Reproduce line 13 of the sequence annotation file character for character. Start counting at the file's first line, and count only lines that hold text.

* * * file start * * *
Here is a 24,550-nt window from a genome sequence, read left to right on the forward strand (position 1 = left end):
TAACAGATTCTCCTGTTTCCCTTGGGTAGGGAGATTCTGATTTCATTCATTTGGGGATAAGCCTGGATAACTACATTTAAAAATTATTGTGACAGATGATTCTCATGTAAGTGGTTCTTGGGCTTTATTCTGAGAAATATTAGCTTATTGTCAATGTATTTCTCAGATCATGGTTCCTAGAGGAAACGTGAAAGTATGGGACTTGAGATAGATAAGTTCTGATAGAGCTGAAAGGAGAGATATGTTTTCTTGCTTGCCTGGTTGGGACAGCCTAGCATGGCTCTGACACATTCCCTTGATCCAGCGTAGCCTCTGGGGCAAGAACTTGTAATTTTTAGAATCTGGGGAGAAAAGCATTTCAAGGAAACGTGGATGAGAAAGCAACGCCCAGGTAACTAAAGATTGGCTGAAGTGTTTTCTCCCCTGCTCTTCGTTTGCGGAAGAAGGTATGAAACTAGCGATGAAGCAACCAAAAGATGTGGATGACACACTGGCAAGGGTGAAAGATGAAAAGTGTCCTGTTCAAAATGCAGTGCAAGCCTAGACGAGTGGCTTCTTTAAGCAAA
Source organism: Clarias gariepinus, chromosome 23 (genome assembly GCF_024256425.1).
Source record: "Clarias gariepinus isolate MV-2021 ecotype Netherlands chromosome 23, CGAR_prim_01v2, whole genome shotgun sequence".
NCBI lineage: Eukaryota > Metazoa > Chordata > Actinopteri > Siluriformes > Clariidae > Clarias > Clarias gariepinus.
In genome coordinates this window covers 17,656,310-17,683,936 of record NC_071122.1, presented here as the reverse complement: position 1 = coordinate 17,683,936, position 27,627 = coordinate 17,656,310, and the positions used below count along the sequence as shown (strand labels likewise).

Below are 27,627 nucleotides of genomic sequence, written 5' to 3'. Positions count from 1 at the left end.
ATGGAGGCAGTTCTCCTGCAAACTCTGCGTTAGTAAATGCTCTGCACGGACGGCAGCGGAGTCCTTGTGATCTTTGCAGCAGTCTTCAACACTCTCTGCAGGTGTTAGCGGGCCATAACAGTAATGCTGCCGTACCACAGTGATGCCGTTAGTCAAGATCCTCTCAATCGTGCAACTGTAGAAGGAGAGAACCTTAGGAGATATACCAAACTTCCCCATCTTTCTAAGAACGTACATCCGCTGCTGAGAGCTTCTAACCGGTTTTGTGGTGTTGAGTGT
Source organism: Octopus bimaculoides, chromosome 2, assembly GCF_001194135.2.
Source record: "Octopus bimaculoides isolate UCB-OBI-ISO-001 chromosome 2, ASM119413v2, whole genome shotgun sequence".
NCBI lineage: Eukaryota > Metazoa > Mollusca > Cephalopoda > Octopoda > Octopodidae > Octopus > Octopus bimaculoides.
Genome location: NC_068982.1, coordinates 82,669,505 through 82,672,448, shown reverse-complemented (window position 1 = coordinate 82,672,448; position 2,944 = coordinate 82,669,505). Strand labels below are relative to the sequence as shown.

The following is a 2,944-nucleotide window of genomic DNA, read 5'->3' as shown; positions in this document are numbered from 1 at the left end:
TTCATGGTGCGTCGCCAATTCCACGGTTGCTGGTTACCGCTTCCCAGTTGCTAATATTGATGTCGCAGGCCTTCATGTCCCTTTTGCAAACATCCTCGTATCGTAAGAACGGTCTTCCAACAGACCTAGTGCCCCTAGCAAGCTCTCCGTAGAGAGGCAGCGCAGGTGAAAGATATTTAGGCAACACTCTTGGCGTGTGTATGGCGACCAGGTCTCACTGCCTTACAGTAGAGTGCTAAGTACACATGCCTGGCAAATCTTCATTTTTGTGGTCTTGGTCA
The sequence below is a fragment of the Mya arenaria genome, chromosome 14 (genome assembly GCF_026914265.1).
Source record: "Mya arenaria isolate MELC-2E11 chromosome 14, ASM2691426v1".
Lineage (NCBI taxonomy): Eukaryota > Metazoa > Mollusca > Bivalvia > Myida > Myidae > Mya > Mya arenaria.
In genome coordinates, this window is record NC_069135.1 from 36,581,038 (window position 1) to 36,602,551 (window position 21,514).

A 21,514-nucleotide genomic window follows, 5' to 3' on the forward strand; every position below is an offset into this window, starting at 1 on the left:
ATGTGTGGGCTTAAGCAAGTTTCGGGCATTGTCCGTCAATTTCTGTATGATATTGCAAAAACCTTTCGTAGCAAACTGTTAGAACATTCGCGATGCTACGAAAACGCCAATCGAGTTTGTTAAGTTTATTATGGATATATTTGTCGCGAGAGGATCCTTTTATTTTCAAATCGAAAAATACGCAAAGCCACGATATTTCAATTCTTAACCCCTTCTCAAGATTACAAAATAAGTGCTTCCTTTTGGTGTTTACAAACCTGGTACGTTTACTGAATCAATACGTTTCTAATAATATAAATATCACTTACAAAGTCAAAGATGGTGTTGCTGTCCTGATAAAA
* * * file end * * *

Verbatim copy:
The following is a 2,944-nucleotide window of genomic DNA, read 5'->3' as shown; positions in this document are numbered from 1 at the left end: